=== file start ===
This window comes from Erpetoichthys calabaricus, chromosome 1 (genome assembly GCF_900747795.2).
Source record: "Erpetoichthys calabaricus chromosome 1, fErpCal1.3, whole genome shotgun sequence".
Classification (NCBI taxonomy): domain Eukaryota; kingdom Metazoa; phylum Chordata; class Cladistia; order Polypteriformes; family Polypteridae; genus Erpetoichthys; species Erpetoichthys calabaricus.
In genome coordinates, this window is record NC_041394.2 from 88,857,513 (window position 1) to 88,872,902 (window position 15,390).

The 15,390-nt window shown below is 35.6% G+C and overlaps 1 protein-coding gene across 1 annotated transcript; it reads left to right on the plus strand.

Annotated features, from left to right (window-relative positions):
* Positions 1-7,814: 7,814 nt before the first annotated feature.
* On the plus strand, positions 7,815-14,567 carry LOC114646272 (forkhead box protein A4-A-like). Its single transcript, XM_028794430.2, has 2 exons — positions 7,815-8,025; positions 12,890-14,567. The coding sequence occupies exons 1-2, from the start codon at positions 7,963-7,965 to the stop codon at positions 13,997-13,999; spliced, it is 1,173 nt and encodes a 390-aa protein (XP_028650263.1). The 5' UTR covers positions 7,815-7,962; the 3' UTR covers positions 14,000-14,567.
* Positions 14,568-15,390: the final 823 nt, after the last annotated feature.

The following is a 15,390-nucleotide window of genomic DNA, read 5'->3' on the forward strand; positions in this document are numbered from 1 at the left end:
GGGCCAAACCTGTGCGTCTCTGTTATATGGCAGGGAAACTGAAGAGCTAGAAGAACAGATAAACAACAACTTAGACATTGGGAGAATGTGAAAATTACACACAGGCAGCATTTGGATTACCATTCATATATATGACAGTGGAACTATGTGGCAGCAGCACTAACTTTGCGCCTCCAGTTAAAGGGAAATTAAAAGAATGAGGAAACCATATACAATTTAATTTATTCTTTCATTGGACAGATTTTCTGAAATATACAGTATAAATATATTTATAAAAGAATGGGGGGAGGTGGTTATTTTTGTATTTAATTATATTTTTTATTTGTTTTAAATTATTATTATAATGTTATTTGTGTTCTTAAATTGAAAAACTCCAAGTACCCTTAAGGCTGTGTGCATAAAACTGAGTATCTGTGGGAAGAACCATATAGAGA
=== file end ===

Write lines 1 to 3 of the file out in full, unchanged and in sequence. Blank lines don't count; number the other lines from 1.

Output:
This window comes from Erpetoichthys calabaricus, chromosome 1 (genome assembly GCF_900747795.2).
Source record: "Erpetoichthys calabaricus chromosome 1, fErpCal1.3, whole genome shotgun sequence".
Classification (NCBI taxonomy): domain Eukaryota; kingdom Metazoa; phylum Chordata; class Cladistia; order Polypteriformes; family Polypteridae; genus Erpetoichthys; species Erpetoichthys calabaricus.